Sen. Lasee: Eagle Tower should be preserved for Future Generations, Plans Listening Session

Wisconsin State Senator Frank Lasee issued a press release today expressed strong support for preserving Eagle Tower, the landmark attraction in Peninsula State Park scheduled to come down this fall. Lasee touted the tower’s importance to both the history of the area and the economic impact it has in drawing visitors to Door County.

“On July 9th I sent a letter to the DNR asking that all measures be taken to ensure that structural flaws are corrected and that Eagle Tower remains open to the public,” Lasee wrote in the release. “My office has also reached out to the Wisconsin Historical Society to explore a historic site preservation designation for Eagle Tower.

“The DNR has not yet made a final decision on the future of Eagle Tower.  To encourage the department to repair or replace Eagle Tower and to show community support, I have scheduled a public listening session for Monday, September 14, at the Old Town Hall in Fish Creek with fellow legislators, members of the DNR and other key stakeholders regarding the future of Eagle Tower.  The listening session begins at 12:30pm and will allow the public a platform to share their stories, memories and impact Eagle Tower closing will have on their business and the community.”

Lasee wrote that Peninsula State Park is one of Wisconsin’s greatest treasures.  The 3,776 acre park is the third largest state park in Wisconsin and is visited by approximately 1 million visitors annually drawing tourists to Door County and surrounding communities.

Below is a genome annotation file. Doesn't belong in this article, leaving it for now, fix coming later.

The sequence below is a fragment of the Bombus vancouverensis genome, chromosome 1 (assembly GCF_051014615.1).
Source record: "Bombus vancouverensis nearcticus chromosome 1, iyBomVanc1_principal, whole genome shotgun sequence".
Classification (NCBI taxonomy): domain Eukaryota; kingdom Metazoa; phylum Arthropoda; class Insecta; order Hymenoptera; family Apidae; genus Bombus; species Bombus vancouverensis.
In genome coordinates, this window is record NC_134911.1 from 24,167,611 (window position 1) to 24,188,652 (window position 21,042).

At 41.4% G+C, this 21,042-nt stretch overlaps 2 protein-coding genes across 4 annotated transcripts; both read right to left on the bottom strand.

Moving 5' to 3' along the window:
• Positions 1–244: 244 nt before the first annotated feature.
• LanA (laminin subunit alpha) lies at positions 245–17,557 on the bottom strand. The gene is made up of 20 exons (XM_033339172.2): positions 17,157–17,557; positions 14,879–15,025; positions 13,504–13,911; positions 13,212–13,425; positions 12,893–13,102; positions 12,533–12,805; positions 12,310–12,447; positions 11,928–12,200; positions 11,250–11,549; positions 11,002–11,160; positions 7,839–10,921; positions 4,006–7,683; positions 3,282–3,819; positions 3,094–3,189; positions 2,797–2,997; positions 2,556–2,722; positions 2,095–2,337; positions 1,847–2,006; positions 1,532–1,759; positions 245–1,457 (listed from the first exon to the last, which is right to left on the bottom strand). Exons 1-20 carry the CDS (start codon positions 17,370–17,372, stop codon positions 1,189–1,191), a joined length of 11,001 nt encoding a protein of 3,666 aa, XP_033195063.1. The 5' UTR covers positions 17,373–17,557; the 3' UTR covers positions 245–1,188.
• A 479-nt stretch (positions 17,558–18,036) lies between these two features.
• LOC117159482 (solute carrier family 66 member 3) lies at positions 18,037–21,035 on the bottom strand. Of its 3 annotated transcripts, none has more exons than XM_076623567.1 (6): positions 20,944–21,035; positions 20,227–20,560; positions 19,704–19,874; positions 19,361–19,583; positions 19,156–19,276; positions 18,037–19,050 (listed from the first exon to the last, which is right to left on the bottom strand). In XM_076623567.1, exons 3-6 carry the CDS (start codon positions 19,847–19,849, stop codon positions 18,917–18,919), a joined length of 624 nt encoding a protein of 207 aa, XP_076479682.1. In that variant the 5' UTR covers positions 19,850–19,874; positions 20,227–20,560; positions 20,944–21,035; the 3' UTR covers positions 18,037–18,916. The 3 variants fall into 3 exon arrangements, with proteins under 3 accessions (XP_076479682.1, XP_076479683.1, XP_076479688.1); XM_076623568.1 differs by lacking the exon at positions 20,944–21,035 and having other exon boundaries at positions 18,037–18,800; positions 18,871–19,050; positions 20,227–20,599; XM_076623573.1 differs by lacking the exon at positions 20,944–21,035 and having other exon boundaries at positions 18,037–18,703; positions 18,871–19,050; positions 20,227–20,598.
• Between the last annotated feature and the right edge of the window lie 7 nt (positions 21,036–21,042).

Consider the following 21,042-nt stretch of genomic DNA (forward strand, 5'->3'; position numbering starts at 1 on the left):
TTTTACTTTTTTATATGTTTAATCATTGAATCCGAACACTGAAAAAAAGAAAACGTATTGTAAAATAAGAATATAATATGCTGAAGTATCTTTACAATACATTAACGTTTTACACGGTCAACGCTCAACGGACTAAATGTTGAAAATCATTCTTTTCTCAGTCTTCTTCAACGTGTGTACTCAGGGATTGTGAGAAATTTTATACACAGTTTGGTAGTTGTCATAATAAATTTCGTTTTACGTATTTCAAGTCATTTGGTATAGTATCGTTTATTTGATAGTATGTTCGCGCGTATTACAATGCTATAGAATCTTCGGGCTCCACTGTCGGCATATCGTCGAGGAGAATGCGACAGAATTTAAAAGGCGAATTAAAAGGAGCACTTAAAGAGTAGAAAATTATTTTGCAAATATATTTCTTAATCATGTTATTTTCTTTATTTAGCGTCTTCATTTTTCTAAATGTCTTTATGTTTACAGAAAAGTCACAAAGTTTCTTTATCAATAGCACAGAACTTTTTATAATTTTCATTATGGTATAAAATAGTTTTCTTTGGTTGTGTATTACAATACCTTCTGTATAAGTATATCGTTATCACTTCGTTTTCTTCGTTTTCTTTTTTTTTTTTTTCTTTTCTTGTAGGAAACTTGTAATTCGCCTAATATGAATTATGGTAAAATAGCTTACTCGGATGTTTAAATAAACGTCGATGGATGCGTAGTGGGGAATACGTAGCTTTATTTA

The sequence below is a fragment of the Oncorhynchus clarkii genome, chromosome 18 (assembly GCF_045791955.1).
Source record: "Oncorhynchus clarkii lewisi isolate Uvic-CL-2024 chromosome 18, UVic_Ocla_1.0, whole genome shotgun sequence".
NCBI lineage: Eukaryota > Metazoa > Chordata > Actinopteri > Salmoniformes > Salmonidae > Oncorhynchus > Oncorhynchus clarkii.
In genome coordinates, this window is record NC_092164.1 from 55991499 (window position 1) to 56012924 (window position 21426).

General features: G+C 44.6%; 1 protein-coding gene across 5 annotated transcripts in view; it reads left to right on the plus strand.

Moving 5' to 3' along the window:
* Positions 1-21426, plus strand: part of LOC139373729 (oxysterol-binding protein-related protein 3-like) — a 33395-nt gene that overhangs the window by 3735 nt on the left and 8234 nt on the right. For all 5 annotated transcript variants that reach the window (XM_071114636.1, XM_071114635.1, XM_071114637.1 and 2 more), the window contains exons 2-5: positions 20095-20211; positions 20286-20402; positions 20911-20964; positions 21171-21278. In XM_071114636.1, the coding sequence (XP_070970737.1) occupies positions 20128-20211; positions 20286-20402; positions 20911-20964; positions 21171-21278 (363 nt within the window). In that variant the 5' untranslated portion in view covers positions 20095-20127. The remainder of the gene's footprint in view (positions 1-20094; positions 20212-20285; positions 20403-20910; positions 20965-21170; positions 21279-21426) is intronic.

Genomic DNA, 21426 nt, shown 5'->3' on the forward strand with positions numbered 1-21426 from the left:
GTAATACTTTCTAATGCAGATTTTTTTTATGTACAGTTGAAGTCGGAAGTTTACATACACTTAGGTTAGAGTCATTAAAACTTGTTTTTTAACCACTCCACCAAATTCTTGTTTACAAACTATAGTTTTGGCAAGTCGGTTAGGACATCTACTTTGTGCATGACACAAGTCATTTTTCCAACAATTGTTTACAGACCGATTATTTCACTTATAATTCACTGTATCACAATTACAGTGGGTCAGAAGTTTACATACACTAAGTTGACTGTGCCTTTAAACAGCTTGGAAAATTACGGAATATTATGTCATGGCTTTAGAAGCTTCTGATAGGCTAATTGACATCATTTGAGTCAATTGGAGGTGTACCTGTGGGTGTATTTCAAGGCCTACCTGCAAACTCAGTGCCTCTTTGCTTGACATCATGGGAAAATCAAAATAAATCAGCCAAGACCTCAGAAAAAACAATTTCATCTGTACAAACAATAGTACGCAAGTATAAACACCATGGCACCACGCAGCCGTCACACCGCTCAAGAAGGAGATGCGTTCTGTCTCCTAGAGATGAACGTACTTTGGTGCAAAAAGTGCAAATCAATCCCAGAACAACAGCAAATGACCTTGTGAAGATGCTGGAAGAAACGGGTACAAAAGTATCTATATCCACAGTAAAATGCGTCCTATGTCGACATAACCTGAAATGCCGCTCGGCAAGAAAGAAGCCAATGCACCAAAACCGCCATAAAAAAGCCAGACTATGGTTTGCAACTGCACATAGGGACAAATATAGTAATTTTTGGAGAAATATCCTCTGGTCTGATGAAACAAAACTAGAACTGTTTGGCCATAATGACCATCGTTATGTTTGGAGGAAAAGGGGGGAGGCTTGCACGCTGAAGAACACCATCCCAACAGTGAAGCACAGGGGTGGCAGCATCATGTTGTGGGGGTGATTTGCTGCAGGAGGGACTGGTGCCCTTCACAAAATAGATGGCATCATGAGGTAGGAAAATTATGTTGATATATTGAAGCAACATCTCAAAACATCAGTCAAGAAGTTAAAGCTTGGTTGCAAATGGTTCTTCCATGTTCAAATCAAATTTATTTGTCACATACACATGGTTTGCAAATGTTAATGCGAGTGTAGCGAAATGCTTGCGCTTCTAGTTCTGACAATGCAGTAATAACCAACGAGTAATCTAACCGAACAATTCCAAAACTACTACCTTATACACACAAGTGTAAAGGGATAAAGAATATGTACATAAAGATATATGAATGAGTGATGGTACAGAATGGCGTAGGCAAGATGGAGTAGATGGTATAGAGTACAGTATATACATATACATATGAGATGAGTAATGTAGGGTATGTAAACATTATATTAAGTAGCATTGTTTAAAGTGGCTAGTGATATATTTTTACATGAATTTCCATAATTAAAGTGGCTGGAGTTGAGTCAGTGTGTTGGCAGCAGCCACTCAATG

Eagle Tower is a 76 foot observation deck located atop Eagle Bluff.  Eagle Tower offers stunning views of Peninsula State Park and surrounding islands along the shores of Lake Michigan. 

The tower was originally built as a forest fire observation platform in 1914 using logs cut in the park without the use of machinery and rebuilt in 1932.

On May 20 the Wisconsin Department of Natural Resources closed Eagle Tower following an engineering report that highlighted minor structural deficiencies.

“Over the past several weeks my office has heard from many constituents and business owners concerned about the DNR’s closure of Eagle Tower and future plans for this historic site,” Lasee wrote. “With an economic impact to the local community that totals nearly $37 million, it is essential that all park attractions at Peninsula remain open to the public.”

Lasee said he fully supports the reconstruction and, if necessary, the replacement of Eagle Tower. 

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